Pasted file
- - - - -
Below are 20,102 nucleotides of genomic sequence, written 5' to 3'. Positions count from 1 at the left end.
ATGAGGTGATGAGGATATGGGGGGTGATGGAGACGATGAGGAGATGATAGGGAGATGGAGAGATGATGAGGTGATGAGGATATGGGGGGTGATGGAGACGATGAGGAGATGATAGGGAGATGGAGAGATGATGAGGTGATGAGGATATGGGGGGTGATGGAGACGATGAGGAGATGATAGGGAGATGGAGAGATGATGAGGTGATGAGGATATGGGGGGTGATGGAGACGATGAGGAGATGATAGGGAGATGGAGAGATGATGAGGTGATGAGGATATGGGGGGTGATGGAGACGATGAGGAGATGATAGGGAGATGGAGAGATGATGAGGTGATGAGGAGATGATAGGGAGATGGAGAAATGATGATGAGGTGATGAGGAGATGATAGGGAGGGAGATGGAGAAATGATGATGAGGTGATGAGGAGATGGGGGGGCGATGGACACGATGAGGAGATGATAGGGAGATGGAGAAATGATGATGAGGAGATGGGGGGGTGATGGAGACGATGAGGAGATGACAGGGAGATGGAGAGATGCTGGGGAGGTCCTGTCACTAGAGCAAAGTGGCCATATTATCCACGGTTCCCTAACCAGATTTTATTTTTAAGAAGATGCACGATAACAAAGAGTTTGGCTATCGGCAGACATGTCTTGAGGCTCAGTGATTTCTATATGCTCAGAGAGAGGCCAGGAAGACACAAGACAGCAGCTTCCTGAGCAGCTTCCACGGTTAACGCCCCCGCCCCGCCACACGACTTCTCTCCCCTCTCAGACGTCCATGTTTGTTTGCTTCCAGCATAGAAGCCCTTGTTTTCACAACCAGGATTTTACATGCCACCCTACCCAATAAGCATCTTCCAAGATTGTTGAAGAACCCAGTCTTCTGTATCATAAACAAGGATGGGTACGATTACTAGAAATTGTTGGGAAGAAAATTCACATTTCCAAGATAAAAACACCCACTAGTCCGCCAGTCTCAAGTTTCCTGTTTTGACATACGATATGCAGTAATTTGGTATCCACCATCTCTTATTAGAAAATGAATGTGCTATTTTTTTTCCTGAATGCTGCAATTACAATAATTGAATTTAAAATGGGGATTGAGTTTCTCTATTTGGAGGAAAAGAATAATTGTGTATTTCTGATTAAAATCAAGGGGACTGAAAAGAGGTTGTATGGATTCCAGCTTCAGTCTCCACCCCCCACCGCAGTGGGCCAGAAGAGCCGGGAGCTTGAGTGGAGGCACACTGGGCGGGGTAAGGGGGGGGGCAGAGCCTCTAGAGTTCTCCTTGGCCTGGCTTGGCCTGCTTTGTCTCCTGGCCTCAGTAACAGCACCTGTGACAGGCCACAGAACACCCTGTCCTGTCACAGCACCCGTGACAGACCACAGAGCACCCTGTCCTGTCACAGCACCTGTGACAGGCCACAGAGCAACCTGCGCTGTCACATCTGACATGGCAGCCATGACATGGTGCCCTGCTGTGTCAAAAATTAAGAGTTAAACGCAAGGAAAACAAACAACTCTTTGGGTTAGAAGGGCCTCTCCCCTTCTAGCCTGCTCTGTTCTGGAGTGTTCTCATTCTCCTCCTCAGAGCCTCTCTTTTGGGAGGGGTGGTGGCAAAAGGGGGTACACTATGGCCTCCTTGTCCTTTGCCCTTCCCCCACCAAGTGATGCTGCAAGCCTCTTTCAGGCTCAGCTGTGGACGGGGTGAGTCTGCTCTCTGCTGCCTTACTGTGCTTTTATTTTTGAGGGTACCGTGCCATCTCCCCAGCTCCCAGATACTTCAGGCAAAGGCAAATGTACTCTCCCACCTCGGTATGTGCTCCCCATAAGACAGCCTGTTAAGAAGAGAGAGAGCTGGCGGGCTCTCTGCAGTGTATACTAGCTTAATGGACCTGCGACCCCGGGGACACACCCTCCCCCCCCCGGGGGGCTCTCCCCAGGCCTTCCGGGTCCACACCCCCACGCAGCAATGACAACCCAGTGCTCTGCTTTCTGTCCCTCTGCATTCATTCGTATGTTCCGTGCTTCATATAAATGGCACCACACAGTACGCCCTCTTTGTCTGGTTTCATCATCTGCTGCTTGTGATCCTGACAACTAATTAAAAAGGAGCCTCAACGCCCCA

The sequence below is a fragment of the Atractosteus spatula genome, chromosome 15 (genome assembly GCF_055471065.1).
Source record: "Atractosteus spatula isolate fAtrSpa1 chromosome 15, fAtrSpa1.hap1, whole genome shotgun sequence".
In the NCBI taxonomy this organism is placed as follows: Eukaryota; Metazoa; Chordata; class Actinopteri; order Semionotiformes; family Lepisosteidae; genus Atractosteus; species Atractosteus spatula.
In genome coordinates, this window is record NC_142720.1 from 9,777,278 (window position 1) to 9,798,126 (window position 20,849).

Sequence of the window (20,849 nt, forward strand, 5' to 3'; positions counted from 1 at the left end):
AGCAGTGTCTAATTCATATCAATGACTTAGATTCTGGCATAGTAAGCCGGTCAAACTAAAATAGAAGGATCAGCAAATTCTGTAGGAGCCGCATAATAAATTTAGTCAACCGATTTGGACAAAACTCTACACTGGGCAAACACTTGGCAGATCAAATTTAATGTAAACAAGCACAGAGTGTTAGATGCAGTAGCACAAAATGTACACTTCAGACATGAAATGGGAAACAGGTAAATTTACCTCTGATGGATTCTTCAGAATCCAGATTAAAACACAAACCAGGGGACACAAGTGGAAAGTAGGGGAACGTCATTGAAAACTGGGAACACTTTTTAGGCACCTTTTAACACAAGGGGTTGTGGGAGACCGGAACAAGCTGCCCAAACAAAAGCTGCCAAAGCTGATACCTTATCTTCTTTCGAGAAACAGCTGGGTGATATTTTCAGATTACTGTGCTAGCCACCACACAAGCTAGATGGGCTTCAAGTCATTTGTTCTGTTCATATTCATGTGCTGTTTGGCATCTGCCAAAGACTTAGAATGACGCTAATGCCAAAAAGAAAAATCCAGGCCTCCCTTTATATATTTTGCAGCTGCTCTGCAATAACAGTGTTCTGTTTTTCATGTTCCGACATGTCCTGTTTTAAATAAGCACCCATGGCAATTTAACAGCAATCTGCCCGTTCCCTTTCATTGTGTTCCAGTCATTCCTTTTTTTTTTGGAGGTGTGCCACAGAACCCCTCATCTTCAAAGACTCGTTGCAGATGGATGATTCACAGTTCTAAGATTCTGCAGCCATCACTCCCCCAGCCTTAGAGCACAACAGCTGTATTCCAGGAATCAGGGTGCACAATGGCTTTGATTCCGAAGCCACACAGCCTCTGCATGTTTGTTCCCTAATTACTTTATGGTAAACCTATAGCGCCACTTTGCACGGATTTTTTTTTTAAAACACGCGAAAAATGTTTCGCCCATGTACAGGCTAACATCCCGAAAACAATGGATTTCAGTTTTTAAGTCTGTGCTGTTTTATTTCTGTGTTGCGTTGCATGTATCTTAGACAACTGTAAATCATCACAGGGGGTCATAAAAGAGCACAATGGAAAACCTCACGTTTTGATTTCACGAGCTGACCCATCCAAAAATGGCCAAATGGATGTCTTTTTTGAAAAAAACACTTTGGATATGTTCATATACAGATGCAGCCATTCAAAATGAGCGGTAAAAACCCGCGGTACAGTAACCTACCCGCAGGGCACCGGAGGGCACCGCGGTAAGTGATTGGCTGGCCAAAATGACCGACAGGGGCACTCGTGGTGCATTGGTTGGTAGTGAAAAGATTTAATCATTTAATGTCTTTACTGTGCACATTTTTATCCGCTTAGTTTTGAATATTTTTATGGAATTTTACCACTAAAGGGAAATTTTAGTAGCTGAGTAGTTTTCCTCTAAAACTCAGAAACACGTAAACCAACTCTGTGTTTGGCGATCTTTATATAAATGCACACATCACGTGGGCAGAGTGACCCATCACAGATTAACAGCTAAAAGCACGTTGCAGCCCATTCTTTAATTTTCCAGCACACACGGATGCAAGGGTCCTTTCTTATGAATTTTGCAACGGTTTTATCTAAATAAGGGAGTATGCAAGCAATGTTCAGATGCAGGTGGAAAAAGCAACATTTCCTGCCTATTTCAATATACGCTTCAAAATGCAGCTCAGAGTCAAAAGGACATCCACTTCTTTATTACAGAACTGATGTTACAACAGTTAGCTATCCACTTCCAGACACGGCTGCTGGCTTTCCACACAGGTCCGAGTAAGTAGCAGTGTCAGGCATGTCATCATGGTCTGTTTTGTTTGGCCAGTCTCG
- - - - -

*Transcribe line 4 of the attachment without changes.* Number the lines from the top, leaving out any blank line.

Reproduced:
Source record: "Atractosteus spatula isolate fAtrSpa1 chromosome 15, fAtrSpa1.hap1, whole genome shotgun sequence".